Heat Factor: Kisses!
Character Chemistry: It’s not like they’re without their problems, but this is a really lovely relationship
Plot: Bitty goes to college and learns how to be himself. And he falls in love with the NHL-bound hockey captain.
Overall: I read everything within 24 hours. Absolutely delightful.
Cute is probably an excellent word to describe this series. It’s drawn elegantly with an adorable main character. It’s got a sweet, uplifting message. It’s set during the main character’s college years. Do these characters swear like, er, hockey players? Yes, they do. But everything about these books is just…sweet.
Book one, #Hockey, features Bitty’s first two years of college. During this time he goes from adorable, slightly naive, but utterly and unflappably kind first year to an essential and loved member of the hockey team. It takes him a little while to get comfortable with his team and to come out to them, but when he does, they simply pivot to finding him a different date to whatever weird party they have that I couldn’t figure out because maybe I’ve been out of college too long? Anyway, he’s a goofy, pie-baking, homework-procrastinating twink, but his team likes him for who he is. And who he is is so wholesome.
Book two, Sticks & Scones, covers Bitty’s last years of college and Jack’s first years in the NHL. I’m not even sure that I’d call #Hockey a slow burn? I mean, I guess it is, but Jack kisses Bitty at the very end of the book, and then Sticks & Scones picks up when school starts again in the fall, so we don’t spend a lot of time on the development of the relationship (except for Bitty having a crush for so long). Because Bitty and Jack already have an established relationship by the time Sticks & Scones begins, it also isn’t really about the development of their relationship. What I liked about this book is that, where opportunities for problems arise, Bitty and Jack put each other’s well-being first.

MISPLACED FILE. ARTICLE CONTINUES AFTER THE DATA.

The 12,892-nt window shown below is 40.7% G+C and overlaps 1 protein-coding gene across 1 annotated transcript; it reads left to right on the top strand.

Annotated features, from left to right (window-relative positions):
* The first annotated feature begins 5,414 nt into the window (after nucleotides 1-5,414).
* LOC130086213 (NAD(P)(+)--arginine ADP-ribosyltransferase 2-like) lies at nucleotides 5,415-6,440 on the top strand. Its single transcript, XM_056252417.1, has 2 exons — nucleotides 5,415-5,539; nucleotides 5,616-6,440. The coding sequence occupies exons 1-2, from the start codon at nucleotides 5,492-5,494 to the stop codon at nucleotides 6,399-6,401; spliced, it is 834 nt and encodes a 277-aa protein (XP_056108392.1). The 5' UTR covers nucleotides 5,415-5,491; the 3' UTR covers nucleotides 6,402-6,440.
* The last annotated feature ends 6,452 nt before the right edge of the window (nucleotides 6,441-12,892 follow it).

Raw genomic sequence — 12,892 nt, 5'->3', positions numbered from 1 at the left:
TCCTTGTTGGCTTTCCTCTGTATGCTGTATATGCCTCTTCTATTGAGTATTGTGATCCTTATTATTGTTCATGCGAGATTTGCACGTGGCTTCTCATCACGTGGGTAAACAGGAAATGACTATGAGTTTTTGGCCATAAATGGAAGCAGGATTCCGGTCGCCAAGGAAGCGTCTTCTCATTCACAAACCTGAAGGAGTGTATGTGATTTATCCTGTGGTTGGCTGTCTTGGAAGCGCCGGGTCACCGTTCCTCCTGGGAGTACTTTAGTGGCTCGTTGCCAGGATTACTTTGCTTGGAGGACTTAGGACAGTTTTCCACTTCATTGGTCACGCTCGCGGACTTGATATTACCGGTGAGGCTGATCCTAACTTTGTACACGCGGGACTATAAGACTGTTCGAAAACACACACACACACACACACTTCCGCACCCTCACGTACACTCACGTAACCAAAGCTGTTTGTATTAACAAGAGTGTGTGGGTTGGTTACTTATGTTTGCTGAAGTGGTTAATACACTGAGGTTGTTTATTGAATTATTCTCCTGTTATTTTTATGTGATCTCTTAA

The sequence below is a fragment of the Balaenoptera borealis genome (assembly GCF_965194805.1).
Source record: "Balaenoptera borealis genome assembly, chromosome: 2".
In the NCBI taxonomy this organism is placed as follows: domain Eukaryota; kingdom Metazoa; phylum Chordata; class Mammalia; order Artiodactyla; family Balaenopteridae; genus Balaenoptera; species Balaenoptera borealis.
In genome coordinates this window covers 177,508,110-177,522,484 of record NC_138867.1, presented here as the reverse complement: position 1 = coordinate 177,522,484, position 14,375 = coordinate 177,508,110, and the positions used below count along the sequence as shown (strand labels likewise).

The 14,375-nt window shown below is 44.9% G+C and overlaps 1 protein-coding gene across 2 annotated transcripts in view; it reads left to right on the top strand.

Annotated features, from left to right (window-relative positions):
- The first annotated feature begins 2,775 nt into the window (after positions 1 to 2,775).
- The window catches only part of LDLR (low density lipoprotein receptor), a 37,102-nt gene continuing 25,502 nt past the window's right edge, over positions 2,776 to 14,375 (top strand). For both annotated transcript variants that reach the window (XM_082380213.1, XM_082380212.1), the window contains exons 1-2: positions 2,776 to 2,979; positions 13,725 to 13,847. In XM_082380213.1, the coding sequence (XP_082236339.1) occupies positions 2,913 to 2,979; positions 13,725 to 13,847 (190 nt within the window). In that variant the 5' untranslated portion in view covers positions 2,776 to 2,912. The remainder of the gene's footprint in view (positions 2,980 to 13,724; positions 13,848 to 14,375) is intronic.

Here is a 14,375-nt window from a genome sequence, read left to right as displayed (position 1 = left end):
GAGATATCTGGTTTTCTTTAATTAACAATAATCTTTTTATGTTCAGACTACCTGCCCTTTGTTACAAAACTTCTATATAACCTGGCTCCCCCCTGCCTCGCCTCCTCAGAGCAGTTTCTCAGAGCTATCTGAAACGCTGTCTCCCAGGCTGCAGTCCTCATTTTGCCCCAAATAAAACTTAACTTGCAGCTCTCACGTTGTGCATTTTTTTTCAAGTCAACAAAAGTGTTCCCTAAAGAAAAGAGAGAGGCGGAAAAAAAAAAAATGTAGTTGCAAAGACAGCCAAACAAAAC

(Bitty lives with Jack for the summer between junior and senior year, but this is a very, very closed door romance. You wouldn’t even know they’re sharing a bed except for a couple frames with them talking in the bedroom.)
As the years go on, Ukazu captures the sense of assurance one gains as one goes through each year of school, from being at the bottom of the barrel to being king of the campus, from being unsure of oneself and one’s new environment to owning both, from having a very superficial independence to being really independent (with, of course, the necessary uncertainty as to what exactly one is expected to do with a liberal arts degree once those four years are over).
The style of this narrative is definitely the maybe-optimistic-more-than-realistic, all things considered. No shoulder check moments here, although both Bitty and Jack worry about coming out throughout the book. It’s just that absolutely everyone around them is supportive. Which is great. But, referring back to that shoulder-check concern, it might not resonate with a comparable lived experience. I enjoyed it as a piece of aspirational literature, especially because of the ways that Bitty and Jack supported and cared for each other and developed a really great friend group as well, but it’s not an own voices story.
The size difference between Bitty and Jack is also slightly goofy, especially considering that they’re both forwards, but I shrugged that off as a stylistic choice.
My feelings don’t respond to the GN format as strongly as they do to other storytelling formats, so I didn’t have high highs or low lows. Plus there’s really not a lot of angst or powerful tension that’ll give you that huge cathartic release—it’s a really soft story but I just really wanted everything to be wonderful for these sweetie pies. (Pun intended? Sure, we’ll go with it.)
CN: There’s an indirect explanation of Jack’s attempted suicide/overdose from before college in #Hockey and a very brief mention in Sticks & Scones that might not even be understood if you haven’t read #Hockey. One benefit of the GN format is that visual clues allow for inferences without the need for explicit unpacking or explanation.
Looking for something similar?